Saturday, April 13, 2013

Who Are You

Who Are You?



 

Are we mice or men? Leaders or followers? Winners or losers? Action takers or bystanders?

Most people would probably answer that we are men, leaders, winners and action takers. The sad truth is, that this is simply not true. The media has shown portrait after portrait proving this point.

The bystander effect has invaded our world. At its best, it is a twist on mob mentality. It is not a new phenomenon. It’s history dates back to the bible. For example, this is clearly seen in the Parable of the Good Samaritan. Jesus tells a story to a lawyer, who, in all other ways, is blameless and upright in God’s eyes. He obeys the Ten Commandments, and loves his neighbor as himself. But he asks Jesus, “Who is my neighbor?”

Jesus then in parable form explains, that everyone is everyone’s neighbor, and that help should be offered to anyone in need, regardless of who or what that person is.

A Jew is walking down a road and is attacked by bandits, who beat him profoundly, strip his clothes, rob him and leave him for dead. Sometime later, a priest walks by and when he sees the Jew, he moves to the other side of the road. He walked by without helping in any way. A Levite sees him as well and continues on his way without helping this man either.

A Samaritan (considered by the Jews to be outcasts) comes by, sees and immediately helps him, He takes the beaten man to a nearby inn, cares for him, and pays for his keep.

. “Which of these is the neighbor of the Jew who is beaten by robbers?” Jesus asked. “The merciful one,” replied the lawyer. Jesus told the lawyer to “Go and do likewise.”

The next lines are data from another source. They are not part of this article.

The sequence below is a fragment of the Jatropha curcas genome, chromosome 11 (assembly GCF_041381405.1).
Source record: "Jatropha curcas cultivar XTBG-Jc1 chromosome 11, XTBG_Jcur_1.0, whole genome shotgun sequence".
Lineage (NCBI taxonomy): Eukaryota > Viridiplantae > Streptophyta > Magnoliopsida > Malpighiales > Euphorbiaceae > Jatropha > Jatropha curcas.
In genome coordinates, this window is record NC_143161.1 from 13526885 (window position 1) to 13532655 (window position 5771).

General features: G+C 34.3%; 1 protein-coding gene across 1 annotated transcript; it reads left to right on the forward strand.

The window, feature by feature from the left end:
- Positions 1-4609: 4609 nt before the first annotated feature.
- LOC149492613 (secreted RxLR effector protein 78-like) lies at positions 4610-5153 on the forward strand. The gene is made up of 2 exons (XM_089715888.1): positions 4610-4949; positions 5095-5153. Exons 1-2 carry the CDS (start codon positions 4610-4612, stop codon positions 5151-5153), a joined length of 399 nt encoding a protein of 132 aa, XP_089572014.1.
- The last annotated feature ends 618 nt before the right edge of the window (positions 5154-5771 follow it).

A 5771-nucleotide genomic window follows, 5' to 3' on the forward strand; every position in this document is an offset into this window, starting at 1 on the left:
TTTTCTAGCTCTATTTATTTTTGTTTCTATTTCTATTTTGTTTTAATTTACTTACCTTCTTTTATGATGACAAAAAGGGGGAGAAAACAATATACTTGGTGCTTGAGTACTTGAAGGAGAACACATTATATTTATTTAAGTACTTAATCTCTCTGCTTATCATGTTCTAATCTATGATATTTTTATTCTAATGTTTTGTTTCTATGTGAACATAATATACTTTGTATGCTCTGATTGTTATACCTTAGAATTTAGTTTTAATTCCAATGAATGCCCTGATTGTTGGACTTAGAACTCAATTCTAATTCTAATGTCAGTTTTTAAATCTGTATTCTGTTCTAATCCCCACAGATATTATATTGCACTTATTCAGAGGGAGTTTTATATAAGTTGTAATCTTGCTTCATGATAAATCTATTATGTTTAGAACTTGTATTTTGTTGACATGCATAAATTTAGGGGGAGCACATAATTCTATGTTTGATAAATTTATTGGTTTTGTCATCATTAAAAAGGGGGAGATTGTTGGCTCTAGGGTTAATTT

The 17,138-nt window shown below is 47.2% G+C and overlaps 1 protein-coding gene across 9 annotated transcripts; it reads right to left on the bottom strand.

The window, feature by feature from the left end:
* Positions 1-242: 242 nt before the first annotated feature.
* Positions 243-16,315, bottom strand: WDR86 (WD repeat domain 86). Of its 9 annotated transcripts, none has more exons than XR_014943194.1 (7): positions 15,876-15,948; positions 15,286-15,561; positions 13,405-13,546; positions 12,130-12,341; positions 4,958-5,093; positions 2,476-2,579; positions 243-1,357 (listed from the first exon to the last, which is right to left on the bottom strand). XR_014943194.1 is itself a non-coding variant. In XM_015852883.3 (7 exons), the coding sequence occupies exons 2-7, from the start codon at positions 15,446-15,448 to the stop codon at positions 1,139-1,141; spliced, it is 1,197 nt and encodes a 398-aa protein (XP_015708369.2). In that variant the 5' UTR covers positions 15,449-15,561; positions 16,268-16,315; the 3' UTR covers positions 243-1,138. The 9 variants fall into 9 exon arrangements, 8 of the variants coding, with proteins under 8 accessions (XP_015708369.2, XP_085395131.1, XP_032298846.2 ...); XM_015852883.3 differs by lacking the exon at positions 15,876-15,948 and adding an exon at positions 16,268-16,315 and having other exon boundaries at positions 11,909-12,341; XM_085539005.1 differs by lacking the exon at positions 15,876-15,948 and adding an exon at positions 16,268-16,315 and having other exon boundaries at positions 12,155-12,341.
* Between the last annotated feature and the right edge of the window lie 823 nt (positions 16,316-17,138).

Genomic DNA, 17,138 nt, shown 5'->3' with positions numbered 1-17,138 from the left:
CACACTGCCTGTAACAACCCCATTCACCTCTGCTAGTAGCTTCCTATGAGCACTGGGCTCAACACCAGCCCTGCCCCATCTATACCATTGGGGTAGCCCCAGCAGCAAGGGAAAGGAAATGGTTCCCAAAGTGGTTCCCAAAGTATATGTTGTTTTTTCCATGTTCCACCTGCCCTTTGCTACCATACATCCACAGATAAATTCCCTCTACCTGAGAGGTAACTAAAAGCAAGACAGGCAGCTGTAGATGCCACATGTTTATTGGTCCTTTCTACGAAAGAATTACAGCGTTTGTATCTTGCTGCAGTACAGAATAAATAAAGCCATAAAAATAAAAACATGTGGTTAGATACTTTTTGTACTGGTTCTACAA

Let’s take a look at Thomas Edison and his followers. Edison is famous for his many inventions and electrical achievements but did you know his experiments were cruel and unusual?

Thomas Edison electrocuted Topsy the Elephant and many other animals including: horses, lions, tigers, and bears. Edison was happy to aid the state of New York by executing these “menaces to society.” He did this by employing alternating currents, but his ulterior motive was designed to show the world the danger of the alternating current, invented by Nikola Tesla, which was his arch-rival. Edison’s direct current didn’t have the strength to electrocute an elephant, and he considered it safer. How did he show the public how safe the current was?

On January 4, 1903, at Luna Park Zoo, Coney Island, Topsy the Elephant was connected to Edison’s lighting plant, and electrocuted with 6,600 volts of AC. Of course this was after she had been fed cyanide soaked carrots to ensure her death. Topsy had been determined to be a permanent threat to humans because she had killed three handlers on three occasions. One of the incidents involved a handler, who regularly whipped her and tried to feed her a lighted cigarette just to watch her suffer. She stomped on him.

Amazingly 1,500 people watched, and no one said a word in complaint. Edison filmed the electrocution, which is available on You Tube. Isn’t it outrageous that the ASPCA, which is supposed to protect the rights of animals, considered hanging to be cruel, but had no problem with cyanide poisoning and electrocution?

There are many other incidents of the bystander effect in our history. Probably the most famous example would be the Holocaust. Let’s just all close our eyes to man’s inhumanity to man. Let someone else take care of it.

Today, not only is the bystander effect still in existence but there is also the technology available for it to go viral through social media and by other means. We can now truly destroy a person in all ways.

The recent rape conviction of two 16 year old Ohio teens is just another example of the bystander effect. Many teens were witnesses. Did they help the incapacitated teen? No, they took pictures and sent text messages to their friends.

Do you think any of these people are leaders and winners? If you do, maybe we all need to take a harder look at the definition of these terms. In closing I want you to ask yourself…who am I?




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